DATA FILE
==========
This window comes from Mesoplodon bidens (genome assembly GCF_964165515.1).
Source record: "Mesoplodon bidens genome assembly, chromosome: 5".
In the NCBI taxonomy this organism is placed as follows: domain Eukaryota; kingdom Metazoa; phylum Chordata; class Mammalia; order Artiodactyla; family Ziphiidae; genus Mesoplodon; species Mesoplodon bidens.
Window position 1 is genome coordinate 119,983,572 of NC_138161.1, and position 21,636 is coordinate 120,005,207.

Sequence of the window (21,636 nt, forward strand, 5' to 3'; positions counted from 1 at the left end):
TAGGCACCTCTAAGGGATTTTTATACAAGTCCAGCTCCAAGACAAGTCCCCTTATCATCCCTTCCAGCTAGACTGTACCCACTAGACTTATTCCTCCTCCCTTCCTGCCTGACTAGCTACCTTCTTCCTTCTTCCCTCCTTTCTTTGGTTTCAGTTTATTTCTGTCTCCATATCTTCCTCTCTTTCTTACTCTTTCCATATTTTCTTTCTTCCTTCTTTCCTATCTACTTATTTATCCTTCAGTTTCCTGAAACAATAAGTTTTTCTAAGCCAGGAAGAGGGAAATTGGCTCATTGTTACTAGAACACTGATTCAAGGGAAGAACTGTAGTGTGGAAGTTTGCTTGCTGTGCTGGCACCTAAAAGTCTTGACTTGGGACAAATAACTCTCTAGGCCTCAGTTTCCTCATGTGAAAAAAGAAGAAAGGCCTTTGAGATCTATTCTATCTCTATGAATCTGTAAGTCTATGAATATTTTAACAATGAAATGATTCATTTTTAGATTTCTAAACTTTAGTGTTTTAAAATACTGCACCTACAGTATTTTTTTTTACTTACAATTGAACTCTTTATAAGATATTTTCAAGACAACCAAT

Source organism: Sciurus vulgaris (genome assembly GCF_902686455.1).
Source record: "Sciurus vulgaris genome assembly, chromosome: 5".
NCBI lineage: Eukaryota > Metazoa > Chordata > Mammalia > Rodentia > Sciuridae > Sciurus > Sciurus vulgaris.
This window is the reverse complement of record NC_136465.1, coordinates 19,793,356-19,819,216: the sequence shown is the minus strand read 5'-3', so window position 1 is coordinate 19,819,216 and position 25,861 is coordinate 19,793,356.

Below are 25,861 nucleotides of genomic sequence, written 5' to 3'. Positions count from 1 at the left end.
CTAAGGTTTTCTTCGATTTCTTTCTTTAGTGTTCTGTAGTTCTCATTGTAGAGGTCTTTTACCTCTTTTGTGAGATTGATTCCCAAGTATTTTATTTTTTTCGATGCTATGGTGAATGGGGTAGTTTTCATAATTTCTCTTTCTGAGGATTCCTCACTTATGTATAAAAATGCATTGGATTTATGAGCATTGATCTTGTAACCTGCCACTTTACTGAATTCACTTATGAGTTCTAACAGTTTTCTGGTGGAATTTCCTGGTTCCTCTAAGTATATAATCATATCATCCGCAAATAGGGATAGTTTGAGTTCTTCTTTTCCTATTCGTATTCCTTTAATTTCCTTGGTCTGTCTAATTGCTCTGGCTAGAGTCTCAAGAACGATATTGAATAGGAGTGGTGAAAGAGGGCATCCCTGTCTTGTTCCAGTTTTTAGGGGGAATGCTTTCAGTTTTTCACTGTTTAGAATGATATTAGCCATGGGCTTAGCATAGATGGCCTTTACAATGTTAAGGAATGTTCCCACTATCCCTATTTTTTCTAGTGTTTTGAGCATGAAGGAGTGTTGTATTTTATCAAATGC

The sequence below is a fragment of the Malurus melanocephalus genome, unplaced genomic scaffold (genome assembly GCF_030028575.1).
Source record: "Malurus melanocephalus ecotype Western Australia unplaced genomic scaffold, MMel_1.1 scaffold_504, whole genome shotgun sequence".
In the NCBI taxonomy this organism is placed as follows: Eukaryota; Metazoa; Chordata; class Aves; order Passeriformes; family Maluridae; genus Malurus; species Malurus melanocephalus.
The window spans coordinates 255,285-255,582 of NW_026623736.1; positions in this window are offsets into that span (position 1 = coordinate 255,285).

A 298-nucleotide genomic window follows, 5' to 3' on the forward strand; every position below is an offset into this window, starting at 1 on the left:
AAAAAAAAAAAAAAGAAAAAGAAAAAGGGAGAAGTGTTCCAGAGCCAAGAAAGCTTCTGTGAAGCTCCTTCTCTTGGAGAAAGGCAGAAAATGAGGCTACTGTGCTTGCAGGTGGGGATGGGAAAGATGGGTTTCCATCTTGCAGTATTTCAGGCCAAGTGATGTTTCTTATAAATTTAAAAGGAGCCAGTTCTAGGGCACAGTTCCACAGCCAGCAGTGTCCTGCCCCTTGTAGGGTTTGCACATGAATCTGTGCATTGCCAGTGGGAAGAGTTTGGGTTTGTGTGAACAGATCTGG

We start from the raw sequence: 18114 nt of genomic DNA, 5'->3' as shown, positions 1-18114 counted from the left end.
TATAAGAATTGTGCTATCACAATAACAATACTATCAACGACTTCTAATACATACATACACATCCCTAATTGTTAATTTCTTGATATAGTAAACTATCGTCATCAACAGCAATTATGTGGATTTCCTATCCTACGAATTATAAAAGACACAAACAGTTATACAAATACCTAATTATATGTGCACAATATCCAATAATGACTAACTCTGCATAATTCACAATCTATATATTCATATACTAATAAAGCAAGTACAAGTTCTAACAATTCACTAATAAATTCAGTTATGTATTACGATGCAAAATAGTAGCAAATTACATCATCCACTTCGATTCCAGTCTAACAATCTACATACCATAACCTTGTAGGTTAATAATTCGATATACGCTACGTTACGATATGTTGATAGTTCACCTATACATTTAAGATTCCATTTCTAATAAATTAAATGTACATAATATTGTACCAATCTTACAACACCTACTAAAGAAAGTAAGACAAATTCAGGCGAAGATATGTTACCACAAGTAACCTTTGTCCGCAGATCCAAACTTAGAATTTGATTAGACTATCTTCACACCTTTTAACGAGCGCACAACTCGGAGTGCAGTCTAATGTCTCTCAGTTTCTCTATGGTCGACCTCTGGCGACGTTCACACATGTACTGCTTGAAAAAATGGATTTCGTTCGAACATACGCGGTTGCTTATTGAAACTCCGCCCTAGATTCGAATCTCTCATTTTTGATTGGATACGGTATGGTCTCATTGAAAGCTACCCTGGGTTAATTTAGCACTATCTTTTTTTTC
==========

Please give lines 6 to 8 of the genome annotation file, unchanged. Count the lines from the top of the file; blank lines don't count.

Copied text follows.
TAGGCACCTCTAAGGGATTTTTATACAAGTCCAGCTCCAAGACAAGTCCCCTTATCATCCCTTCCAGCTAGACTGTACCCACTAGACTTATTCCTCCTCCCTTCCTGCCTGACTAGCTACCTTCTTCCTTCTTCCCTCCTTTCTTTGGTTTCAGTTTATTTCTGTCTCCATATCTTCCTCTCTTTCTTACTCTTTCCATATTTTCTTTCTTCCTTCTTTCCTATCTACTTATTTATCCTTCAGTTTCCTGAAACAATAAGTTTTTCTAAGCCAGGAAGAGGGAAATTGGCTCATTGTTACTAGAACACTGATTCAAGGGAAGAACTGTAGTGTGGAAGTTTGCTTGCTGTGCTGGCACCTAAAAGTCTTGACTTGGGACAAATAACTCTCTAGGCCTCAGTTTCCTCATGTGAAAAAAGAAGAAAGGCCTTTGAGATCTATTCTATCTCTATGAATCTGTAAGTCTATGAATATTTTAACAATGAAATGATTCATTTTTAGATTTCTAAACTTTAGTGTTTTAAAATACTGCACCTACAGTATTTTTTTTTACTTACAATTGAACTCTTTATAAGATATTTTCAAGACAACCAAT

Source organism: Sciurus vulgaris (genome assembly GCF_902686455.1).
Source record: "Sciurus vulgaris genome assembly, chromosome: 5".